Pagination Control and ScrollingStyles - Getting Started with Zend_Paginator

Pagination Control and ScrollingStyles

Rendering the items for a page on the screen has been a good start. In the code snippets in previous section we have also seen the setCurrentPageNumber() method to set the active page number. The next step is to navigate through your pages. To do this, Paginator provides you with two important tools: the ability to render the Paginator with help of a View Partial, and support for so-called ScrollingStyles.

The View Partial is a small view script that renders the Pagination controls, such as buttons to go to the next or previous page. Which pagination controls are rendered depends on the contents of the view partial. Working with the view partial requires that you have set up Zend_View. To get started with the pagination control, create a new view script somewhere in your view scripts path. You can name it anything you want, but we'll call it "controls.phtml" in this text. The reference manual contains various examples of what might go in the view script. Here is one example.

  1. <?php if ($this->pageCount): ?>
  2. <!-- First page link -->
  3. <?php if (isset($this->previous)): ?>
  4.   <a href="<?php echo $this->url(array('page' => $this->first)); ?>">
  5.     First
  6.   </a> |
  7. <?php else: ?>
  8.   <span class="disabled">First</span> |
  9. <?php endif; ?>
  11. <!-- Previous page link -->
  12. <?php if (isset($this->previous)): ?>
  13.   <a href="<?php echo $this->url(array('page' => $this->previous)); ?>">
  14.     &lt; Previous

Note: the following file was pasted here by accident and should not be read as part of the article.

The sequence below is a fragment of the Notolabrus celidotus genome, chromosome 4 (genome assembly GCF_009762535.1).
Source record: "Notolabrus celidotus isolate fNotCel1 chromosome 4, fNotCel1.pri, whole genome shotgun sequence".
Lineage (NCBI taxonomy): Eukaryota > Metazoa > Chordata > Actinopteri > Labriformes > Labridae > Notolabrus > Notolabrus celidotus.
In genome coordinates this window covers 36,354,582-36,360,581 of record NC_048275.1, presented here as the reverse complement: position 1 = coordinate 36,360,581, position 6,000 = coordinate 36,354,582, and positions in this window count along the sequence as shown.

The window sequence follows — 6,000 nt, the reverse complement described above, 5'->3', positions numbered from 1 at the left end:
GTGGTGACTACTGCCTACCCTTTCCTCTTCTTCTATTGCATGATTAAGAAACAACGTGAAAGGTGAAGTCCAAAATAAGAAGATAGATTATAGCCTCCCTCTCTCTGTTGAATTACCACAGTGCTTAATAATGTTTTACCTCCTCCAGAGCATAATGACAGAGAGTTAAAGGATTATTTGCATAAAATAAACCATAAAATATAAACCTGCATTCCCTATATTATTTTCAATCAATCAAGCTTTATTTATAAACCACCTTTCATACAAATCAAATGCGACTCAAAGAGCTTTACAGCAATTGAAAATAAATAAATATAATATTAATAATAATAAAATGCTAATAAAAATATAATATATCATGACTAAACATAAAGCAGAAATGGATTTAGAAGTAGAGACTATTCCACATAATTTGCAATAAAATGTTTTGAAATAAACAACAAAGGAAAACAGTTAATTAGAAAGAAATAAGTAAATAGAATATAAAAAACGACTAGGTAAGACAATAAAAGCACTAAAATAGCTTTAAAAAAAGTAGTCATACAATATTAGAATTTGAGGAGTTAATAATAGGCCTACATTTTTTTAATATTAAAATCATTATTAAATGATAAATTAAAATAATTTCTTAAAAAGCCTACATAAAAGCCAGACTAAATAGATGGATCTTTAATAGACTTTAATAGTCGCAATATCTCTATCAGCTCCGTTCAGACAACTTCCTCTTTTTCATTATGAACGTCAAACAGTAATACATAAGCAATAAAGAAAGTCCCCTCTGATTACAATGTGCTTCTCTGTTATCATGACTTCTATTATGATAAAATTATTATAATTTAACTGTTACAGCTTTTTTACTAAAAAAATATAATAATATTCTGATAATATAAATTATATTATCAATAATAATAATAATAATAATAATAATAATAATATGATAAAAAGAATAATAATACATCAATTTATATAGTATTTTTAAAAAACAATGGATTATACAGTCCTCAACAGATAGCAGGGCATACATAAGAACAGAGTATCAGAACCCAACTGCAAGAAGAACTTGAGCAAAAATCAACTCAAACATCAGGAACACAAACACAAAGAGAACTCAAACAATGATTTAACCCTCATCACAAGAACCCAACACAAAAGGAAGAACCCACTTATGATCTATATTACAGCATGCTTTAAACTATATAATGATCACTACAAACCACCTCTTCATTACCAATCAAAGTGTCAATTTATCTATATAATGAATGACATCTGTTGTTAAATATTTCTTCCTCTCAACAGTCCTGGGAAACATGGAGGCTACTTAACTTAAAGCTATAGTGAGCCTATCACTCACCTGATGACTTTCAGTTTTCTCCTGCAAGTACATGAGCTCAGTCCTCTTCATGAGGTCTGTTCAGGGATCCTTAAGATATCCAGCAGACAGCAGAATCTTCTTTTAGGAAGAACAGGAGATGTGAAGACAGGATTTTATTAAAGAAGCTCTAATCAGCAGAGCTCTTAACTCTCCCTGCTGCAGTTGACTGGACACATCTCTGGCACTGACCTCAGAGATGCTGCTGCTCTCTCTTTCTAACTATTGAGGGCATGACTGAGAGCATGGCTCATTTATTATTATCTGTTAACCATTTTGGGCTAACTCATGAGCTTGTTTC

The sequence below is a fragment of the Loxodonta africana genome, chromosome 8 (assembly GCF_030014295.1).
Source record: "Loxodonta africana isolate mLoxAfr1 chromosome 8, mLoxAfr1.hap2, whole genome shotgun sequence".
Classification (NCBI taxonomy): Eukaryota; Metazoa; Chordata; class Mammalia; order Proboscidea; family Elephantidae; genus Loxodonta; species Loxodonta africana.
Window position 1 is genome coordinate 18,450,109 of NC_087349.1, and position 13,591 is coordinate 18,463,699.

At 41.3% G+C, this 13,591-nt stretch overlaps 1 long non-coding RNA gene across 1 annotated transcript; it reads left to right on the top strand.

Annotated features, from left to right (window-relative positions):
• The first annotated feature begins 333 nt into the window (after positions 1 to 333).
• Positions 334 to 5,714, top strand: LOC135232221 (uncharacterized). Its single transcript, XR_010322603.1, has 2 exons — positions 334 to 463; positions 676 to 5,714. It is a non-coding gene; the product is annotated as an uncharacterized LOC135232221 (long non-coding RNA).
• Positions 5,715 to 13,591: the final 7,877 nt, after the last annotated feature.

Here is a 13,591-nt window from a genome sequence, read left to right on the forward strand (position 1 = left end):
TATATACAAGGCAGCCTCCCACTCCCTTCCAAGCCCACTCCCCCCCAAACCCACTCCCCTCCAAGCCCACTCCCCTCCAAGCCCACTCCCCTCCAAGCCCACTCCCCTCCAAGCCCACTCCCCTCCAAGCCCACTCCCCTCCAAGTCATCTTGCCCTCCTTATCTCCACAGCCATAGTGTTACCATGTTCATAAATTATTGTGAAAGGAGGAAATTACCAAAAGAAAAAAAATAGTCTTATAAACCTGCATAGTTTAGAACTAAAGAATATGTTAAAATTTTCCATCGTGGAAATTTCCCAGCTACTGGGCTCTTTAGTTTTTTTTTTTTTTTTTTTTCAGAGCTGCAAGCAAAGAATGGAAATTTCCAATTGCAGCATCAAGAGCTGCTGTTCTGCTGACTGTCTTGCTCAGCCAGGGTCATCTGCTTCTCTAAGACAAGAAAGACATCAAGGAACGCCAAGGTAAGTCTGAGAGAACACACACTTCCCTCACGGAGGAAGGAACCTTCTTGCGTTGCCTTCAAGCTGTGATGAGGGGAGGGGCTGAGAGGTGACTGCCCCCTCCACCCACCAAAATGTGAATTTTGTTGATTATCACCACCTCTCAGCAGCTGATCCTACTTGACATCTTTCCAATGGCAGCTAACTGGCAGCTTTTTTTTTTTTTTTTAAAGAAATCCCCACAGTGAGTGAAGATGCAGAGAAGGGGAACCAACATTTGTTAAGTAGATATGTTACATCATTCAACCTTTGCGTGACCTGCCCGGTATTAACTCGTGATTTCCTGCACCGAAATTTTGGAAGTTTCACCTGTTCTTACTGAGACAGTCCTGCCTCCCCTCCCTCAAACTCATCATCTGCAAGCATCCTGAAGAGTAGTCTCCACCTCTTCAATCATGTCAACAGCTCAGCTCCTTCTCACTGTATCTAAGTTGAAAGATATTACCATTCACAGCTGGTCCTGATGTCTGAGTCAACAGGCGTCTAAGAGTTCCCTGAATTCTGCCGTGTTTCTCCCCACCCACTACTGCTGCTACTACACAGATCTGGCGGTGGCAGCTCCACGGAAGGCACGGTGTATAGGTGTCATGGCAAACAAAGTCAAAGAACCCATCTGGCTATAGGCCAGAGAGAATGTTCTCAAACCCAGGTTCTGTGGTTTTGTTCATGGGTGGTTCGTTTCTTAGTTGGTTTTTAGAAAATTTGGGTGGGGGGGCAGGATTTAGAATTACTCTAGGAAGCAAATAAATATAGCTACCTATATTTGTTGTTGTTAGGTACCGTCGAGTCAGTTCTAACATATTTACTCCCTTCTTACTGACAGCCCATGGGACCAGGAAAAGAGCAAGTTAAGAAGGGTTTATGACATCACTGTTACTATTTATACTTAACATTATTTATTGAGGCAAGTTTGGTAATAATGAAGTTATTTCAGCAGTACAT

15.   </a> |
  16. <?php else: ?>
  17.   <span class="disabled">&lt; Previous</span> |
  18. <?php endif; ?>
  20. <!-- Next page link -->
  21. <?php if (isset($this->next)): ?>
  22.   <a href="<?php echo $this->url(array('page' => $this->next)); ?>">
  23.     Next &gt;
  24.   </a> |
  25. <?php else: ?>
  26.   <span class="disabled">Next &gt;</span> |
  27. <?php endif; ?>
  29. <!-- Last page link -->
  30. <?php if (isset($this->next)): ?>
  31.   <a href="<?php echo $this->url(array('page' => $this->last)); ?>">
  32.     Last
  33.   </a>
  34. <?php else: ?>
  35.   <span class="disabled">Last</span>
  36. <?php endif; ?>
  38. </div>
  39. <?php endif; ?>

The next step is to tell Zend_Paginator which view partial can be used to render the navigation controls. Put the following line in your application's bootstrap file.

  1. Zend_View_Helper_PaginationControl::setDefaultViewPartial('controls.phtml');

The last step is probably the easiest. Make sure you have assigned your Paginator object to the a script (NOT the 'controls.phtml' script!). The only thing left to do is echo the Paginator in the view script. This will automatically render the Paginator using the PaginationControl view helper. In this next example, the Paginator object has been assigned to the 'paginator' view variable. Don't worry if you don't fully get how it all works yet. The next section will feature a complete example.

  1. <?php echo $this->paginator; ?>

Zend_Paginator, together with the 'controls.phtml' view script you wrote, makes sure your Paginator navigation is rendered properly. In order to decide which page numbers need to be displayed on screen, Paginator uses so-called ScrollingStyles. The default style is called "Sliding", which is similar to the way Yahoo's search result navigation works. To mimick Google's ScrollingStyle, use the Elastic style. You can set a default ScrollingStyle with the static setDefaultScrollingStyle() method, or you can specify a ScrollingStyle dynamically when rendering the Paginator in your view script. This requires manual invocation of the view helper in your view script.

  1. // $this->paginator is a Paginator object
  2. <?php echo $this->paginationControl($this->paginator, 'Elastic', 'controls.phtml'); ?>

For a list of all available ScrollingStyles, see the reference manual.


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